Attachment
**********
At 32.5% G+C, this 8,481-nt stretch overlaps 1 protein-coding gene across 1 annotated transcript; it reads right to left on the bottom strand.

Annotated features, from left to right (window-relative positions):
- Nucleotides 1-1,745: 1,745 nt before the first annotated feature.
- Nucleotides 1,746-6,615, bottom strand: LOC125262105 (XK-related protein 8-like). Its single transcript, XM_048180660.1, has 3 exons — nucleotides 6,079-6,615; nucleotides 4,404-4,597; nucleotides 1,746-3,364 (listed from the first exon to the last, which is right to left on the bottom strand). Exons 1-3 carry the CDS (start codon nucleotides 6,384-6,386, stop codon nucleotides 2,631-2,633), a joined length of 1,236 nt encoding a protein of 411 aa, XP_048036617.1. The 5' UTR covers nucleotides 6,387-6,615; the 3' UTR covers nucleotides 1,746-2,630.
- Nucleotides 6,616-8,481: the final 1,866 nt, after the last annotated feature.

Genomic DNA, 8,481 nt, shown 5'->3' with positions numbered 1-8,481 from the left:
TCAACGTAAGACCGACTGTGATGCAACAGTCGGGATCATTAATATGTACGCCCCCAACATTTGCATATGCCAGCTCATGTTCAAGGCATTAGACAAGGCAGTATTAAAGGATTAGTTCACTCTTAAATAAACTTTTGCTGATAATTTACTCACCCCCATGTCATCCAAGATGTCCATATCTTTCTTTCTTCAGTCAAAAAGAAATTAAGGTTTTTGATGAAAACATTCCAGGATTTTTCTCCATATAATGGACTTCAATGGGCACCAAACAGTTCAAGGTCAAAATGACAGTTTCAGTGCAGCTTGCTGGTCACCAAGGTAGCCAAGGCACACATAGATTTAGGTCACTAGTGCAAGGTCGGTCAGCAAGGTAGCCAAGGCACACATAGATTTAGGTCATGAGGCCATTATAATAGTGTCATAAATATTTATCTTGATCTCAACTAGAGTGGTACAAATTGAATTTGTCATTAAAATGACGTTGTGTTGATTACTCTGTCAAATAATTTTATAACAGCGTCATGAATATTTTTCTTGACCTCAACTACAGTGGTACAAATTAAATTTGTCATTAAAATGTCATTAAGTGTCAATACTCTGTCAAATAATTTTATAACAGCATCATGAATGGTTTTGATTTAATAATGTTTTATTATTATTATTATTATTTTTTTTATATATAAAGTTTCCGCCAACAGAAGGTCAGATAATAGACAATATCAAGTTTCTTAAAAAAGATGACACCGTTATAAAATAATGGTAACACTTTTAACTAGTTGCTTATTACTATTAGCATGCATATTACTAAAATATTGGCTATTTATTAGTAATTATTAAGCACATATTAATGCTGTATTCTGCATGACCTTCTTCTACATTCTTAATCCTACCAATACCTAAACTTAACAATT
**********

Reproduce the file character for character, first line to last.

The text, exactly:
At 32.5% G+C, this 8,481-nt stretch overlaps 1 protein-coding gene across 1 annotated transcript; it reads right to left on the bottom strand.

Annotated features, from left to right (window-relative positions):
- Nucleotides 1-1,745: 1,745 nt before the first annotated feature.
- Nucleotides 1,746-6,615, bottom strand: LOC125262105 (XK-related protein 8-like). Its single transcript, XM_048180660.1, has 3 exons — nucleotides 6,079-6,615; nucleotides 4,404-4,597; nucleotides 1,746-3,364 (listed from the first exon to the last, which is right to left on the bottom strand). Exons 1-3 carry the CDS (start codon nucleotides 6,384-6,386, stop codon nucleotides 2,631-2,633), a joined length of 1,236 nt encoding a protein of 411 aa, XP_048036617.1. The 5' UTR covers nucleotides 6,387-6,615; the 3' UTR covers nucleotides 1,746-2,630.
- Nucleotides 6,616-8,481: the final 1,866 nt, after the last annotated feature.

Genomic DNA, 8,481 nt, shown 5'->3' with positions numbered 1-8,481 from the left:
TCAACGTAAGACCGACTGTGATGCAACAGTCGGGATCATTAATATGTACGCCCCCAACATTTGCATATGCCAGCTCATGTTCAAGGCATTAGACAAGGCAGTATTAAAGGATTAGTTCACTCTTAAATAAACTTTTGCTGATAATTTACTCACCCCCATGTCATCCAAGATGTCCATATCTTTCTTTCTTCAGTCAAAAAGAAATTAAGGTTTTTGATGAAAACATTCCAGGATTTTTCTCCATATAATGGACTTCAATGGGCACCAAACAGTTCAAGGTCAAAATGACAGTTTCAGTGCAGCTTGCTGGTCACCAAGGTAGCCAAGGCACACATAGATTTAGGTCACTAGTGCAAGGTCGGTCAGCAAGGTAGCCAAGGCACACATAGATTTAGGTCATGAGGCCATTATAATAGTGTCATAAATATTTATCTTGATCTCAACTAGAGTGGTACAAATTGAATTTGTCATTAAAATGACGTTGTGTTGATTACTCTGTCAAATAATTTTATAACAGCGTCATGAATATTTTTCTTGACCTCAACTACAGTGGTACAAATTAAATTTGTCATTAAAATGTCATTAAGTGTCAATACTCTGTCAAATAATTTTATAACAGCATCATGAATGGTTTTGATTTAATAATGTTTTATTATTATTATTATTATTTTTTTTATATATAAAGTTTCCGCCAACAGAAGGTCAGATAATAGACAATATCAAGTTTCTTAAAAAAGATGACACCGTTATAAAATAATGGTAACACTTTTAACTAGTTGCTTATTACTATTAGCATGCATATTACTAAAATATTGGCTATTTATTAGTAATTATTAAGCACATATTAATGCTGTATTCTGCATGACCTTCTTCTACATTCTTAATCCTACCAATACCTAAACTTAACAATT